The resort is popular with peace, quiet and privacy seekers. Daytime sees some use of the complimentary water sports facilities and an uptake on excursions - admirably there is a guide for every couple going to Male - but there are no organised entertainments in the evening, not even television, it's not that sort of place.
Angsana might be seen as the youthful sibling of Banyan Tree. Their high standards and their philosophies are similar but for subtle reasons they are attractive to different people. Angsana looks younger and more modern, almost funky, with its zestful colour scheme of citrus yellow, earthy orange and the green of a fresh bamboo shoot.
A lighter touch to the service and in the atmosphere is noticeable, in part the result of a clientele that is younger and less accustomed to having only the finest things in life. In part it is the result of a happy group of staff who are mostly Maldivian, have worked on the island for many years and who love it as their own.
The essence of Angsana is simple luxury and a fine spa on an idyllic island. Appropriately, the spa is very big relative to the size of the island. Its eight luxurious double pavilions cover an extensive area behind the rooms. They are usually busy as the guests take seriously the island's motto of 'sensing the moment' and succumb, frequently, to the sensual pleasures of a great massage. Therapeutic touch and aromatherapy treatments are the spa's specialities.
The rooms represent simple luxury. Although a little small for such a quality resort, they are very attractively put together and have the added touches of a hair dryer and bath robes, coffee and tea making facilities and a CD player. Of the 45 total, 20 villas come with open-air jacuzzis behind. In front, each room has a swing joli in a small garden made private by enclosing bushes and trees. And from inside every room, through the wall of French windows, you can see the beach and lagoon. Unlike a growing number of resorts, there is no staggering of rooms on Angsana.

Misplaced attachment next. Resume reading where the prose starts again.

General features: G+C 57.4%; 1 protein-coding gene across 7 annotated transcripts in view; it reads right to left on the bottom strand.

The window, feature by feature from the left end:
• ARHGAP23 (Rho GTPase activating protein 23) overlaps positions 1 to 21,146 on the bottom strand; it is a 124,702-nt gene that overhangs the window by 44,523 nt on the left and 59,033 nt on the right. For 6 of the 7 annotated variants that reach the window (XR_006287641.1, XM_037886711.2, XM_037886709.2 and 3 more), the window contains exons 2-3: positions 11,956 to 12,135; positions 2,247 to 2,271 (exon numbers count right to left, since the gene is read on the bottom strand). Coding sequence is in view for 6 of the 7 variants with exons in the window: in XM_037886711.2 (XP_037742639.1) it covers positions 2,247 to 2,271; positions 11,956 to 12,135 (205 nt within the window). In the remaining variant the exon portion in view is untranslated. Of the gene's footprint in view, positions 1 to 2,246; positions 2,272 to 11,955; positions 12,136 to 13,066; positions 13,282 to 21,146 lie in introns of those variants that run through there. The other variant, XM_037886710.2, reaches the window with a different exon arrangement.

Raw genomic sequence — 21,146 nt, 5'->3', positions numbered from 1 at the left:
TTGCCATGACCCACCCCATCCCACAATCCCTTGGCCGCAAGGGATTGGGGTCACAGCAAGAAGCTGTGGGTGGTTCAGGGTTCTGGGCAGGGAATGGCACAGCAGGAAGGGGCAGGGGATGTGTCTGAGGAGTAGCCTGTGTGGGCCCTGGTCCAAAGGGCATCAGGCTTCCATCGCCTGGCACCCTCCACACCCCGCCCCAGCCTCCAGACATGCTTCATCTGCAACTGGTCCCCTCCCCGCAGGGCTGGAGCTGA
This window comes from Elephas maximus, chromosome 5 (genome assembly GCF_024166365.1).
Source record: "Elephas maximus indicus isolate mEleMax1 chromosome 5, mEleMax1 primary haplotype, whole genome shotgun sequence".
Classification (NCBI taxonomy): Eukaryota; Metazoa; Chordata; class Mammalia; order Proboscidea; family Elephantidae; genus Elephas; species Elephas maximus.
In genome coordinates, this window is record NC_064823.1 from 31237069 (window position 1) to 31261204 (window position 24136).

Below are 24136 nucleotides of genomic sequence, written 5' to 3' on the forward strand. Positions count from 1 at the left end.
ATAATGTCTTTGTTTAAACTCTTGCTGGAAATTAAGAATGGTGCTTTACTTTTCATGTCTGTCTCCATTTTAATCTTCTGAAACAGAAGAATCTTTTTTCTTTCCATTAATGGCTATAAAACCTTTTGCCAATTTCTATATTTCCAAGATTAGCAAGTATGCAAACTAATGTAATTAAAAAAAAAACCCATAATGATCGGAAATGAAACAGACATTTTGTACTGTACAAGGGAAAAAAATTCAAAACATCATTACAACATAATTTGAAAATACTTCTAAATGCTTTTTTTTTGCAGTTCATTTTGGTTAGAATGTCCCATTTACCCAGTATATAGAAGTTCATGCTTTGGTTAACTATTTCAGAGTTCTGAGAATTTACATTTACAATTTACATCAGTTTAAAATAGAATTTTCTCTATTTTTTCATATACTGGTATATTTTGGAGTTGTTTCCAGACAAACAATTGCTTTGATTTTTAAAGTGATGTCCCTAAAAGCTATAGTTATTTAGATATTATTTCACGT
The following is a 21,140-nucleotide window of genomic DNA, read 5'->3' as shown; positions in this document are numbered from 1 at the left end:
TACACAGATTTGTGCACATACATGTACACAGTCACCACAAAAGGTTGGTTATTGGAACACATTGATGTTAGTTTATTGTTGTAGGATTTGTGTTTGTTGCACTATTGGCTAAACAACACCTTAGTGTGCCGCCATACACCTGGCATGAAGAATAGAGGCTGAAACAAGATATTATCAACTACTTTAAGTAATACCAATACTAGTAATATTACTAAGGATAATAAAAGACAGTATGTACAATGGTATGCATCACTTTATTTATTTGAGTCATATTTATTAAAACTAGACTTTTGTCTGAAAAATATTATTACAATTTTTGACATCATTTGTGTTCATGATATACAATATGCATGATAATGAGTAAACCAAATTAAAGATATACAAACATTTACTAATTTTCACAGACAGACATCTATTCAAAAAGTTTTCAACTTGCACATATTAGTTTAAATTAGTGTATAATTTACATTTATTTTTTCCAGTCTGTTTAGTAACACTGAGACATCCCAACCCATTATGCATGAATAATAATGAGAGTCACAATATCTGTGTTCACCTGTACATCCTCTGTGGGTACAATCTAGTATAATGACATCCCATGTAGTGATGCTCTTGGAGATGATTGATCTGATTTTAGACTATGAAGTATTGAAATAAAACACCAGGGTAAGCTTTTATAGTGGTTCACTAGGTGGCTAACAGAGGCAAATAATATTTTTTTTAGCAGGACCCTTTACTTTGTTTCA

The resort is popular with peace, quiet and privacy seekers. Daytime sees some use of the complimentary water sports facilities and an uptake on excursions (admirably there is a guide for every couple going to Male) but there are no organised entertainments in the evening, not even television, it's not that sort of place. Nonetheless, the bar is a delight as the navy blue sky deepens into night, and the lights of Male flicker on the horizon. Spotlights around the perimeter, hanging lamps above the bar and candles on the low tables help create a truly cosy, privileged feeling.
The bar's lovely deck over the water is matched by the even broader restaurant deck. It's an idyllic place for lunch (always buffet) and dinner (6 fine set plates and one Maldivian buffet), though the quality of the cuisine is not quite matched by the wine list.
The perfect geography of the island itself has already claimed many awards and the commendably green attitude of the owners (the resort has won 2 in 10 of the President's Green Resort Awards) should ensure more to come. After a global search the beach was named the second best beach in the world in a recent book on the subject. And if that wasn't enough, the house reef has been named by Asian Diver, and is generally agreed to be, the best resort house reef in Maldives.
Over 140 fish species and an abundance of living coral at the steep drop-off and inside the lagoon that is neither too big nor too small, make this a snorkeller's dream. For a sun and beach dreamer it is equally good: an unbroken, broad, fine, white sand beach. There are no groynes or walls at all, only temporary sandbagging on alternate sides of the island to counter the free movement of the sand over the two seasons. Pumping, however, has been used to shore up the depleted side and, over time, this less fine sand has brought the beach quality down from perfection. Nonetheless, this is one of the best small resorts in the whole region.
Review by Adrian Neville.